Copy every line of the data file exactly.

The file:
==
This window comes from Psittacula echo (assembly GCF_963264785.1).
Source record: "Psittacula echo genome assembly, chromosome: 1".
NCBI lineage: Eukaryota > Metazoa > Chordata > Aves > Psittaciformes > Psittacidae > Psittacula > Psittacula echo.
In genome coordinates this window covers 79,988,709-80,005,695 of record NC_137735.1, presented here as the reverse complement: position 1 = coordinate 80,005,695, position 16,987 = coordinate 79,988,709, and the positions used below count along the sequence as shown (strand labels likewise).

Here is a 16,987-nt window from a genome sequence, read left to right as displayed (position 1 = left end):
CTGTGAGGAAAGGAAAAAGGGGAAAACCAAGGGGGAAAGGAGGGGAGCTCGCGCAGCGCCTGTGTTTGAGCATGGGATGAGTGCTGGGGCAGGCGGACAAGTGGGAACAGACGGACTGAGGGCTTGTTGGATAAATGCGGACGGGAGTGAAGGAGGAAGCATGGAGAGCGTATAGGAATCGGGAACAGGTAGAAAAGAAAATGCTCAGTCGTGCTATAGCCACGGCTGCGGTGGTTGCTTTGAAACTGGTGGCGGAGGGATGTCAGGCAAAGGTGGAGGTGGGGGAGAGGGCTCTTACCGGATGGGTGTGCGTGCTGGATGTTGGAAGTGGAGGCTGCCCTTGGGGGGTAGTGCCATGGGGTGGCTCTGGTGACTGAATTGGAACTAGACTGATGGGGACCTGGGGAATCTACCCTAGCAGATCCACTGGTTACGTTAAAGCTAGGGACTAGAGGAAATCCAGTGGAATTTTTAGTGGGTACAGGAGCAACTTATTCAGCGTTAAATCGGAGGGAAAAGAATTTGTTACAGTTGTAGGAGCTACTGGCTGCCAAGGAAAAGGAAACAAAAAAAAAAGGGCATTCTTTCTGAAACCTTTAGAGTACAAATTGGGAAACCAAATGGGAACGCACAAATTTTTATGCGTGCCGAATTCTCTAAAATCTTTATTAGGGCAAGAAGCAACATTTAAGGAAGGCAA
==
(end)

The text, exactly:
This window comes from Psittacula echo (assembly GCF_963264785.1).
Source record: "Psittacula echo genome assembly, chromosome: 1".
NCBI lineage: Eukaryota > Metazoa > Chordata > Aves > Psittaciformes > Psittacidae > Psittacula > Psittacula echo.
In genome coordinates this window covers 79,988,709-80,005,695 of record NC_137735.1, presented here as the reverse complement: position 1 = coordinate 80,005,695, position 16,987 = coordinate 79,988,709, and the positions used below count along the sequence as shown (strand labels likewise).

Here is a 16,987-nt window from a genome sequence, read left to right as displayed (position 1 = left end):
CTGTGAGGAAAGGAAAAAGGGGAAAACCAAGGGGGAAAGGAGGGGAGCTCGCGCAGCGCCTGTGTTTGAGCATGGGATGAGTGCTGGGGCAGGCGGACAAGTGGGAACAGACGGACTGAGGGCTTGTTGGATAAATGCGGACGGGAGTGAAGGAGGAAGCATGGAGAGCGTATAGGAATCGGGAACAGGTAGAAAAGAAAATGCTCAGTCGTGCTATAGCCACGGCTGCGGTGGTTGCTTTGAAACTGGTGGCGGAGGGATGTCAGGCAAAGGTGGAGGTGGGGGAGAGGGCTCTTACCGGATGGGTGTGCGTGCTGGATGTTGGAAGTGGAGGCTGCCCTTGGGGGGTAGTGCCATGGGGTGGCTCTGGTGACTGAATTGGAACTAGACTGATGGGGACCTGGGGAATCTACCCTAGCAGATCCACTGGTTACGTTAAAGCTAGGGACTAGAGGAAATCCAGTGGAATTTTTAGTGGGTACAGGAGCAACTTATTCAGCGTTAAATCGGAGGGAAAAGAATTTGTTACAGTTGTAGGAGCTACTGGCTGCCAAGGAAAAGGAAACAAAAAAAAAAGGGCATTCTTTCTGAAACCTTTAGAGTACAAATTGGGAAACCAAATGGGAACGCACAAATTTTTATGCGTGCCGAATTCTCTAAAATCTTTATTAGGGCAAGAAGCAACATTTAAGGAAGGCAA